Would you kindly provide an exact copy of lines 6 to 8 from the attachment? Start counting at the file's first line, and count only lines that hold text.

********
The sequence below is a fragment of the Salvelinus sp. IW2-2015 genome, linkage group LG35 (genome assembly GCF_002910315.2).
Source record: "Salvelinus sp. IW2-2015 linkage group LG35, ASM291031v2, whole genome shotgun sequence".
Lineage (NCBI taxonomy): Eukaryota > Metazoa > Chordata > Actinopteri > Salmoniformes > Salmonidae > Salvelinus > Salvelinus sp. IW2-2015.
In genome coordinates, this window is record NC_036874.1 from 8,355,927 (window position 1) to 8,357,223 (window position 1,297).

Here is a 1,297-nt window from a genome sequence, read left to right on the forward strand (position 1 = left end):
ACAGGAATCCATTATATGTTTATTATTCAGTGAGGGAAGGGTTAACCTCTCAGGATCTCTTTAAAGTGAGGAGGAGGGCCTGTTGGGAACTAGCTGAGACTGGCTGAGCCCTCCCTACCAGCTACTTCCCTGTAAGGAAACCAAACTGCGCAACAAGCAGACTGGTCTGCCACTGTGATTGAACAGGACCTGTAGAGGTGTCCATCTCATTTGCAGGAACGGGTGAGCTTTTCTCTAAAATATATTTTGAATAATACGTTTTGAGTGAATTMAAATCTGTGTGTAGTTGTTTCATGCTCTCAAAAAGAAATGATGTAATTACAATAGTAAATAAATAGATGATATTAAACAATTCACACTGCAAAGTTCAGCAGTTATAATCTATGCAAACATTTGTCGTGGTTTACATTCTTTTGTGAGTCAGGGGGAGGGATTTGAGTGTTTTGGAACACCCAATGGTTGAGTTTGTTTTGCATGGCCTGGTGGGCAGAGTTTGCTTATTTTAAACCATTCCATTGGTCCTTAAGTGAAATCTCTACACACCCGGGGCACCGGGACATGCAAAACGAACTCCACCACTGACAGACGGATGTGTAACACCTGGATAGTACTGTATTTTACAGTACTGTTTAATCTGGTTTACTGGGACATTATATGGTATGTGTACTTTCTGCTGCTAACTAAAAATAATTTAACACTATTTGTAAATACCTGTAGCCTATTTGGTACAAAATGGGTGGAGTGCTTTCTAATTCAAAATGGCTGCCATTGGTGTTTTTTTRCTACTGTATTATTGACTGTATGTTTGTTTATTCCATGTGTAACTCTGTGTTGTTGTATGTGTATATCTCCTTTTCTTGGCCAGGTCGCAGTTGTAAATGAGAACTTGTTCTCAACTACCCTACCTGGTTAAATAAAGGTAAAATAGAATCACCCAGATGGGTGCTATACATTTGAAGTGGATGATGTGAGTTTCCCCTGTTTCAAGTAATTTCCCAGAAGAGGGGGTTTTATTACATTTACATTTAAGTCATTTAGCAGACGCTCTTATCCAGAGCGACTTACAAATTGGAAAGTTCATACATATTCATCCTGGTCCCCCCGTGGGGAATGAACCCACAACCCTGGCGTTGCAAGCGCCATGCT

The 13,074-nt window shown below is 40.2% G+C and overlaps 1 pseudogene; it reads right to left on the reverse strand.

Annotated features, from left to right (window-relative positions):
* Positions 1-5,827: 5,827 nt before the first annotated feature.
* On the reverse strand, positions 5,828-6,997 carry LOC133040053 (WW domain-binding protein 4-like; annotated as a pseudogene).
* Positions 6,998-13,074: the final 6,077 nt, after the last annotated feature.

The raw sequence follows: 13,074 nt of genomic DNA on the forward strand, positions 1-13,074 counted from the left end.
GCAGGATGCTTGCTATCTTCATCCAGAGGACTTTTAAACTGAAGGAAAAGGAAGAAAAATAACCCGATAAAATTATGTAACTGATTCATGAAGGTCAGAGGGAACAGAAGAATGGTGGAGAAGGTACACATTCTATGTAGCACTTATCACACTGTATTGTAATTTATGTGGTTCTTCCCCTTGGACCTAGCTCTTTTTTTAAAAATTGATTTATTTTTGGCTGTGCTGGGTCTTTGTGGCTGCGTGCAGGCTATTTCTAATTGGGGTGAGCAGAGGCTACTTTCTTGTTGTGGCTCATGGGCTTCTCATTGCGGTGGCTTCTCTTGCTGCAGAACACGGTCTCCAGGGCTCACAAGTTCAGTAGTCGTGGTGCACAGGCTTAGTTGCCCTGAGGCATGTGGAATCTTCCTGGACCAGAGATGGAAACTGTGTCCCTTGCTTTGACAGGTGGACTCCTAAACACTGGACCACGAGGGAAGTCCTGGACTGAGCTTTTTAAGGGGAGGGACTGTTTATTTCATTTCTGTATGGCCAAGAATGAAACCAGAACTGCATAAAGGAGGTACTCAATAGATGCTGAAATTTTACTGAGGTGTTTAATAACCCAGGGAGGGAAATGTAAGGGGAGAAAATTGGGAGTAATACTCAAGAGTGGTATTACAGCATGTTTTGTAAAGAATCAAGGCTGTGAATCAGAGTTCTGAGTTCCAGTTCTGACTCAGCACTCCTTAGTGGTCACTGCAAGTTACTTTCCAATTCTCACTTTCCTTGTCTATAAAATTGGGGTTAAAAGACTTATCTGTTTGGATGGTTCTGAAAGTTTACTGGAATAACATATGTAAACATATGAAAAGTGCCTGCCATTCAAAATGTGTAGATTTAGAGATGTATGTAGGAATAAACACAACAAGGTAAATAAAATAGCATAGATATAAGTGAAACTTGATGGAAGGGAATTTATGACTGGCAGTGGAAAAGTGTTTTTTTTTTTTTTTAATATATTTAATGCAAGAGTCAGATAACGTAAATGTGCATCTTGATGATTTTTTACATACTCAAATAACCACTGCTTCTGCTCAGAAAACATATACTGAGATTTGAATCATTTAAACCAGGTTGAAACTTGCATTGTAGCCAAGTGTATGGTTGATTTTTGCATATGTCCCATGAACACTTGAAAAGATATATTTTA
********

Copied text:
ACAGGAATCCATTATATGTTTATTATTCAGTGAGGGAAGGGTTAACCTCTCAGGATCTCTTTAAAGTGAGGAGGAGGGCCTGTTGGGAACTAGCTGAGACTGGCTGAGCCCTCCCTACCAGCTACTTCCCTGTAAGGAAACCAAACTGCGCAACAAGCAGACTGGTCTGCCACTGTGATTGAACAGGACCTGTAGAGGTGTCCATCTCATTTGCAGGAACGGGTGAGCTTTTCTCTAAAATATATTTTGAATAATACGTTTTGAGTGAATTMAAATCTGTGTGTAGTTGTTTCATGCTCTCAAAAAGAAATGATGTAATTACAATAGTAAATAAATAGATGATATTAAACAATTCACACTGCAAAGTTCAGCAGTTATAATCTATGCAAACATTTGTCGTGGTTTACATTCTTTTGTGAGTCAGGGGGAGGGATTTGAGTGTTTTGGAACACCCAATGGTTGAGTTTGTTTTGCATGGCCTGGTGGGCAGAGTTTGCTTATTTTAAACCATTCCATTGGTCCTTAAGTGAAATCTCTACACACCCGGGGCACCGGGACATGCAAAACGAACTCCACCACTGACAGACGGATGTGTAACACCTGGATAGTACTGTATTTTACAGTACTGTTTAATCTGGTTTACTGGGACATTATATGGTATGTGTACTTTCTGCTGCTAACTAAAAATAATTTAACACTATTTGTAAATACCTGTAGCCTATTTGGTACAAAATGGGTGGAGTGCTTTCTAATTCAAAATGGCTGCCATTGGTGTTTTTTTRCTACTGTATTATTGACTGTATGTTTGTTTATTCCATGTGTAACTCTGTGTTGTTGTATGTGTATATCTCCTTTTCTTGGCCAGGTCGCAGTTGTAAATGAGAACTTGTTCTCAACTACCCTACCTGGTTAAATAAAGGTAAAATAGAATCACCCAGATGGGTGCTATACATTTGAAGTGGATGATGTGAGTTTCCCCTGTTTCAAGTAATTTCCCAGAAGAGGGGGTTTTATTACATTTACATTTAAGTCATTTAGCAGACGCTCTTATCCAGAGCGACTTACAAATTGGAAAGTTCATACATATTCATCCTGGTCCCCCCGTGGGGAATGAACCCACAACCCTGGCGTTGCAAGCGCCATGCT

The 13,074-nt window shown below is 40.2% G+C and overlaps 1 pseudogene; it reads right to left on the reverse strand.

Annotated features, from left to right (window-relative positions):